The Hulk is a superhero appearing in publications by the American publisher Marvel Comics. The character was created by writer Stan Lee and artist Jack Kirby. In his comic book appearances, the character is both the Hulk, a green-skinned, hulking and muscular humanoid possessing a vast degree of physical strength, and his alter ego Dr. Robert Bruce Banner, a physically weak, socially withdrawn, and emotionally reserved physicist, the two existing as independent personalities and resenting of the other.
The Hulk first appeared in The Incredible Hulk #1 (cover dated May 1962), written by writer-editor Stan Lee, penciled and co-plotted by Jack Kirby, and inked by Paul Reinman. Lee cites influence from Frankenstein and Dr. Jekyll and Mr. Hyde in the Hulk’s creation.
Kirby, commenting upon his influences in drawing the character, recalled as inspiration witnessing in person the hysterical strength of a mother lifting a car off her trapped child. Lee has also compared Hulk to the Golem of Jewish mythology.
In the debut, Lee chose grey for the Hulk because he wanted a color that did not suggest any particular ethnic group. Colorist Stan Goldberg, however, had problems with the grey coloring, resulting in different shades of grey, and even green, in the issue.
After seeing the first published issue, Lee chose to change the skin color to green. Green was used in retellings of the origin, with even reprints of the original story being recolored for the next two decades, until The Incredible Hulk vol. 2, #302 (December 1984) reintroduced the grey Hulk in flashbacks set close to the origin story.
Lee gave the Hulk’s alter ego the alliterative name “Bruce Banner” because he found he had less difficulty remembering alliterative names. Despite this, in later stories he misremembered the character’s name and referred to him as “Bob Banner”, an error which readers quickly picked up on. The discrepancy was resolved by giving the character the official full name “Robert Bruce Banner.” The Green Giant got his name from a comic book character named The Heap who was a large green swamp monster.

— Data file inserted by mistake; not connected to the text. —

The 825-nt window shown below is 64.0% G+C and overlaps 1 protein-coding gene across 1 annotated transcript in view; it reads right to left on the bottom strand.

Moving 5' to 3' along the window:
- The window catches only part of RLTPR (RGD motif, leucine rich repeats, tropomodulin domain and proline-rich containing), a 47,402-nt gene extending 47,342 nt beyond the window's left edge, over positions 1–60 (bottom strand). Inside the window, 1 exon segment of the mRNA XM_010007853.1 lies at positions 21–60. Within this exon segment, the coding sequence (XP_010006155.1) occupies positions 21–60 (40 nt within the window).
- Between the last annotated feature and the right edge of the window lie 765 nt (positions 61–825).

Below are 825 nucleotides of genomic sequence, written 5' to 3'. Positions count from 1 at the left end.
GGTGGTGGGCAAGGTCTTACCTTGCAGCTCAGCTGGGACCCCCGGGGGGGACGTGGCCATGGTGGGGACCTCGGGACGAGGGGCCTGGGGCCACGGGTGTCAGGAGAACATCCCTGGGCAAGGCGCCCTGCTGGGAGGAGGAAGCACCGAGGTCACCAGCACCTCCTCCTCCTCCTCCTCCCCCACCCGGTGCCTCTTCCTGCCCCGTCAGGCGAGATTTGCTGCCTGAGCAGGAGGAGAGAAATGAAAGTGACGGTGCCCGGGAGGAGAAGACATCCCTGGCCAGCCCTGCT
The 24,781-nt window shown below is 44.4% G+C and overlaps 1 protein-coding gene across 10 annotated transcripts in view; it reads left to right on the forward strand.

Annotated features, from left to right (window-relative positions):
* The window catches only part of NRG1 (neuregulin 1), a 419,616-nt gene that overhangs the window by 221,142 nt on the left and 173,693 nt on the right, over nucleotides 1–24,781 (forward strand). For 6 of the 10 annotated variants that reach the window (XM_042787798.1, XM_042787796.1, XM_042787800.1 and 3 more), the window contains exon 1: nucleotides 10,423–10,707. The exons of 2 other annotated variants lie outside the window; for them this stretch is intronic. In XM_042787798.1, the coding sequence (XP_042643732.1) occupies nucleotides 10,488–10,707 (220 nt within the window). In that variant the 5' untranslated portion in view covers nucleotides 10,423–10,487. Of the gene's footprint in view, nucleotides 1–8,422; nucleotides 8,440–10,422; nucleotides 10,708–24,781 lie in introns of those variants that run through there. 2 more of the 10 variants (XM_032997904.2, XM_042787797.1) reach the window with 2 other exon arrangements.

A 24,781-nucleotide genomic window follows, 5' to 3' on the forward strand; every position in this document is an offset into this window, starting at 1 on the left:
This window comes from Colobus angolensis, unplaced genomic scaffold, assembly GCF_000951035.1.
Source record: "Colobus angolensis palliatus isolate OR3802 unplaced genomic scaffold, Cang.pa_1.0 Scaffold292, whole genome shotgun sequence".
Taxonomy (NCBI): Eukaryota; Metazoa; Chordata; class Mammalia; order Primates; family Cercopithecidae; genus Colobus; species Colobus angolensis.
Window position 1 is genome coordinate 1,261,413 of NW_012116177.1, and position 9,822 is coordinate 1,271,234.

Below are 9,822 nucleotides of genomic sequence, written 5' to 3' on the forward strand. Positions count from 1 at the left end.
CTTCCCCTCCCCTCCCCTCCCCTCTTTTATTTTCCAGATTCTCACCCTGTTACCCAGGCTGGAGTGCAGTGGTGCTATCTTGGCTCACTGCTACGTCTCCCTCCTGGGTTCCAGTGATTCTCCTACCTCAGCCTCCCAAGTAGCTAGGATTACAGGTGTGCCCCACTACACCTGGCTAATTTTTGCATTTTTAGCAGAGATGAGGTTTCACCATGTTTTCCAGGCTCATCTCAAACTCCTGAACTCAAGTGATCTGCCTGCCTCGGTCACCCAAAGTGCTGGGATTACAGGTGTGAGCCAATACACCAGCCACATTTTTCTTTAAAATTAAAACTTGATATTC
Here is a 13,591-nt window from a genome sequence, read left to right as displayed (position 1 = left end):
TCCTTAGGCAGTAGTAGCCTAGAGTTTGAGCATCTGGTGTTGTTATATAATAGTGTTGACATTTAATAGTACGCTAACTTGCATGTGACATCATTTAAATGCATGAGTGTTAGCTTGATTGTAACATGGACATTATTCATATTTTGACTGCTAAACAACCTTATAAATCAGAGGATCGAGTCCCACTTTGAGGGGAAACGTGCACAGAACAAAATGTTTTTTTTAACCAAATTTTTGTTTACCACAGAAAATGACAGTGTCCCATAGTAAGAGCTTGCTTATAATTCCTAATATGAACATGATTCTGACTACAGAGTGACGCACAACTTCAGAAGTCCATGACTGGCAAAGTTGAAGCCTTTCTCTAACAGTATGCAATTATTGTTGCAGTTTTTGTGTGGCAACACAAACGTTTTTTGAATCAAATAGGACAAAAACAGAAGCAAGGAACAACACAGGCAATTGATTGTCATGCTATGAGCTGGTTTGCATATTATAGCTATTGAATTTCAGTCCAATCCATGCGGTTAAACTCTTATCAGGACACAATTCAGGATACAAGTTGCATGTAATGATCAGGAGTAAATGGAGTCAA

Following his accidental exposure to gamma rays saving the life of Rick Jones during the detonation of an experimental bomb, Banner is physically transformed into the monster when subjected to emotional stress, at or against his will, often leading to destructive rampages and conflicts that complicate Banner’s civilian life.
The Hulk’s level of strength is normally conveyed as proportionate to his level of anger. Commonly portrayed as a raging savage, the Hulk has been represented with other personalities based on Banner’s fractured psyche, from a mindless, destructive force, to a brilliant warrior, or genius scientist in his own right.
Despite both Hulk and Banner’s desire for solitude, the character has a large supporting cast, including Banner’s lover Betty Ross, his best friend Rick Jones, his cousin She-Hulk, therapist and ally Doc Samson, and his co-founders of the superhero team the Avengers, etc.
However, his uncontrollable power has brought him into conflict with his fellow heroes and others. Despite this he tries his best to do what’s right while battling villains such as Leader, Abomination, Absorbing Man and more.
Film & Reception
One of the most iconic characters in popular culture, the character has appeared on a variety of merchandise, such as clothing and collectable items, inspired real-world structures (such as theme park attractions), and been referenced in a number of media. Banner and the Hulk have been adapted in live-action, animated, and video game incarnations.
Banner was first played in a live-action feature film by Eric Bana. In the Marvel Cinematic Universe, the character was portrayed by Edward Norton in the film The Incredible Hulk (2008) and by Mark Ruffalo in the films The Avengers (2012), Iron Man 3 (2013) in a cameo, Avengers: Age of Ultron (2015), Thor: Ragnarok (2017), Avengers: Infinity War (2018), Captain Marvel (2019) in a cameo, and Avengers: Endgame (2019).
The character and the concepts behind it have been raised to the level of iconic status by many within and outside the comic book industry. In 2003, Official U.S. PlayStation Magazine claimed the character had “stood the test of time as a genuine icon of American pop culture.” In 2008, the Hulk was listed as the 19th greatest comic book character by Wizard magazine.
Empire magazine named him as the 14th-greatest comic-book character and the fifth-greatest Marvel character. In 2011, he placed No. 9 on IGN’s list of “Top 100 Comic Book Heroes”, and fourth on their list of “The Top 50 Avengers” in 2012. Banner was ranked #1 on a listing of Marvel Comics’ monster characters in 2015.
25 Hulk Facts
For Fanboys and Fangirls who want to know all they can about Bruce Banner. We’ve put together a list of 25 facts fans probably don’t know about the Hulk.